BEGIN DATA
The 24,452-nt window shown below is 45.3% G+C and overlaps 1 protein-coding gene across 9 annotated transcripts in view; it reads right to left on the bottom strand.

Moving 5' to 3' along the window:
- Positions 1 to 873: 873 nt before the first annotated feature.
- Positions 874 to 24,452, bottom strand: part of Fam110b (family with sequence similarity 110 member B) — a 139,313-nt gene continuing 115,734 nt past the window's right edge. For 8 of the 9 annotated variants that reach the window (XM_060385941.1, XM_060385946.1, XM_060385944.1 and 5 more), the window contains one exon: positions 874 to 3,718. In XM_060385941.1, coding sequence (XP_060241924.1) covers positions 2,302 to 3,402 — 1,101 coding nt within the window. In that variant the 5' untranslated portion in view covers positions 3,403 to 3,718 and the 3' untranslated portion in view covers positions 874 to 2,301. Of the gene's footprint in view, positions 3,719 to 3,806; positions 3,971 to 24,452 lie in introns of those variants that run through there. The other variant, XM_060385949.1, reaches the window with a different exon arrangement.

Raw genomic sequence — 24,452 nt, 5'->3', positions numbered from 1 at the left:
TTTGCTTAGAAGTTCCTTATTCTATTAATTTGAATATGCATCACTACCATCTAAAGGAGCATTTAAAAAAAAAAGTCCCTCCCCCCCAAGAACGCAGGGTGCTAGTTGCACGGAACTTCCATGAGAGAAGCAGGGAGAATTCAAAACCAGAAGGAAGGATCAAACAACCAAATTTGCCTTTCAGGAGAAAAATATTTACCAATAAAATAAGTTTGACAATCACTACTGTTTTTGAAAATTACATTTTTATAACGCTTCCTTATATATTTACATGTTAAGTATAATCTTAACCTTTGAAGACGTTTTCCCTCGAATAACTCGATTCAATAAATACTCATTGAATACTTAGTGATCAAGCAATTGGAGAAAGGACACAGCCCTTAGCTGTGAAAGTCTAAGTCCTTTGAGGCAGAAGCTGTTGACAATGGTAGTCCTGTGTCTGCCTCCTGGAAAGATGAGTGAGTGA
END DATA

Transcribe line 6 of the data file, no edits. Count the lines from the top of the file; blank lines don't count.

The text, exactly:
TTTGCTTAGAAGTTCCTTATTCTATTAATTTGAATATGCATCACTACCATCTAAAGGAGCATTTAAAAAAAAAAGTCCCTCCCCCCCAAGAACGCAGGGTGCTAGTTGCACGGAACTTCCATGAGAGAAGCAGGGAGAATTCAAAACCAGAAGGAAGGATCAAACAACCAAATTTGCCTTTCAGGAGAAAAATATTTACCAATAAAATAAGTTTGACAATCACTACTGTTTTTGAAAATTACATTTTTATAACGCTTCCTTATATATTTACATGTTAAGTATAATCTTAACCTTTGAAGACGTTTTCCCTCGAATAACTCGATTCAATAAATACTCATTGAATACTTAGTGATCAAGCAATTGGAGAAAGGACACAGCCCTTAGCTGTGAAAGTCTAAGTCCTTTGAGGCAGAAGCTGTTGACAATGGTAGTCCTGTGTCTGCCTCCTGGAAAGATGAGTGAGTGA